It’s a very interesting possibility that also needs to be examined in further detail.” He added, “My speculation, and it still is speculation, is that Morgellons Disease may represent the first known human illness caused by a plant bacterium. And in fact, when people say they have these fibers attached to the skin that don’t come out, that are very adherent, in a way they are kind of turning into plants.” He also noted that his research has found some fibers to have a metallic coating, which could explain why many people have witnessed these fibers moving. He said the metal could become charged with electricity, causing the fibers to move.

“The movement is real,” said Casey. “Most everyone you can talk to has seen these things move. It’s almost alien. It’s like your worst science fiction movie. A lot of us will get together and you can put them on the end of a tweezers and see them moving around almost, like a cobra dance.” But getting together, even if it is just to commiserate about the movement in the fibers, is something that seems to help these patients.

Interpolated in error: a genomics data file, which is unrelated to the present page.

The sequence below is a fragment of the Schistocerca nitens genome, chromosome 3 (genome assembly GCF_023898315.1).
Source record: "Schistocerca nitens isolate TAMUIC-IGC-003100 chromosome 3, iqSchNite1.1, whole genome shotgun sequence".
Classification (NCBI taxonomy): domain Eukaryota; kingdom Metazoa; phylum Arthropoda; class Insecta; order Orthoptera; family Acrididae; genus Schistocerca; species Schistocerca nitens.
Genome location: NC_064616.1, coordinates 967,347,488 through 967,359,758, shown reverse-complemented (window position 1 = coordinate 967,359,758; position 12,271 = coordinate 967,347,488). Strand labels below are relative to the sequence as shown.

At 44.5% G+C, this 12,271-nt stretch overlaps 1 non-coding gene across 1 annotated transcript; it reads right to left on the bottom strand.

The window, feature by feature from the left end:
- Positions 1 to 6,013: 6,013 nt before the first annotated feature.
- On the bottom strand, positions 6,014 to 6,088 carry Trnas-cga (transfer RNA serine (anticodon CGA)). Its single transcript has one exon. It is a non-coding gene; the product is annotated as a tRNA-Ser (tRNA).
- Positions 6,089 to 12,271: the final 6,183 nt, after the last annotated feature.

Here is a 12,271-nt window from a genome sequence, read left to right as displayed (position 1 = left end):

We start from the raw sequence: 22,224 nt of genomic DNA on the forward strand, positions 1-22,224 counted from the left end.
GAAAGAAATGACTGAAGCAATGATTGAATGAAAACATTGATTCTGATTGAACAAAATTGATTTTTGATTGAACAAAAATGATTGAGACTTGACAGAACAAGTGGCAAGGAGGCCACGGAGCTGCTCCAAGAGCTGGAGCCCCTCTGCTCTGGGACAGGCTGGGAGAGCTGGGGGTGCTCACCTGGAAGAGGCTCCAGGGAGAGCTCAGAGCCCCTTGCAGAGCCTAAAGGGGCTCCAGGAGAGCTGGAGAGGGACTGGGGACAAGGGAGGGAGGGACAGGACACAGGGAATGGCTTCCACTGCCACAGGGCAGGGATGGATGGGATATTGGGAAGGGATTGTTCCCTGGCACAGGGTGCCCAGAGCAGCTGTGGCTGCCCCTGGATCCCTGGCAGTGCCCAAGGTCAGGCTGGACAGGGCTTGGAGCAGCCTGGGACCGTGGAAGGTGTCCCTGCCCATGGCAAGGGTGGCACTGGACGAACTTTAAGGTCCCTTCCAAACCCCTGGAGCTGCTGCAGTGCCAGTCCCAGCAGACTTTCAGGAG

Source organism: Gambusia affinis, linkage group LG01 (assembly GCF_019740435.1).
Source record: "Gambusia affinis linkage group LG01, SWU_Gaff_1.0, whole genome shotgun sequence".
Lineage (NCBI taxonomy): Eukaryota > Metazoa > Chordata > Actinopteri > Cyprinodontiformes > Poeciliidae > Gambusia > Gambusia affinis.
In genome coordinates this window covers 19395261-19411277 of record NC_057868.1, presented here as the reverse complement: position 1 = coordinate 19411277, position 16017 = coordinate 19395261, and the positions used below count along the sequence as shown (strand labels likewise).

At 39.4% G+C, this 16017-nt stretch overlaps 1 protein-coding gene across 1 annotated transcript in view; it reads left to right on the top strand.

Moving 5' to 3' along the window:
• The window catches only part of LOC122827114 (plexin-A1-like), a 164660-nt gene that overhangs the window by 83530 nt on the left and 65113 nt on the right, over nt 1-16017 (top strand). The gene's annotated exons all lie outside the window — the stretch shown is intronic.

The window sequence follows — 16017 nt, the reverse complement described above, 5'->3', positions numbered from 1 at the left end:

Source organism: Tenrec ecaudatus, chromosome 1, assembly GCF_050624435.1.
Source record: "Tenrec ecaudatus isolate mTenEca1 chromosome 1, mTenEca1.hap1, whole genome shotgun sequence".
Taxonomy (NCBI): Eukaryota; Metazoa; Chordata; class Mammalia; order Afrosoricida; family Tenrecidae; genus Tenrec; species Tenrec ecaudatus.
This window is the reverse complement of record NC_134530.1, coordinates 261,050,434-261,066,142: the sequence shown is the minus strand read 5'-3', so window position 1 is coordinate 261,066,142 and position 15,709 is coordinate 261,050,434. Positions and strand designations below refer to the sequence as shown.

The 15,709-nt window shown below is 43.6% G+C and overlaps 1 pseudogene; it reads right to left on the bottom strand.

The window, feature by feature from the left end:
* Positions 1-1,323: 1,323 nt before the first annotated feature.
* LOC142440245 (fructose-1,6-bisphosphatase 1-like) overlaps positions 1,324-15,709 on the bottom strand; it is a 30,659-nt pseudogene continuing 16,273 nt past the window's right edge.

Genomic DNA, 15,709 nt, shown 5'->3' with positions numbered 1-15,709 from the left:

Savely said, that in addition to light exercise, nutrition, and her treatment regimen, she urges her patients to seek out human contact. Because some are afraid Morgellons could be contagious, (there is no evidence to show it is contagious under casual contact) and other are ashamed of their disfiguring lesions, like modern day lepers, many sufferers isolate themselves. “I think human touch is so important, said Savely. “You can’t go with out it. I’ve had patients come up to me and I give them a hug and they start to cry and they say, ‘That’s the first time I’ve touched a human being in five years.’ How can you live like that? You know you can’t. You can’t isolate yourself. You need to be around your family now more than ever.”

Look for a follow up on Morgellons in Austin in a future issue of the Gazette.

– Oak Hill Gazette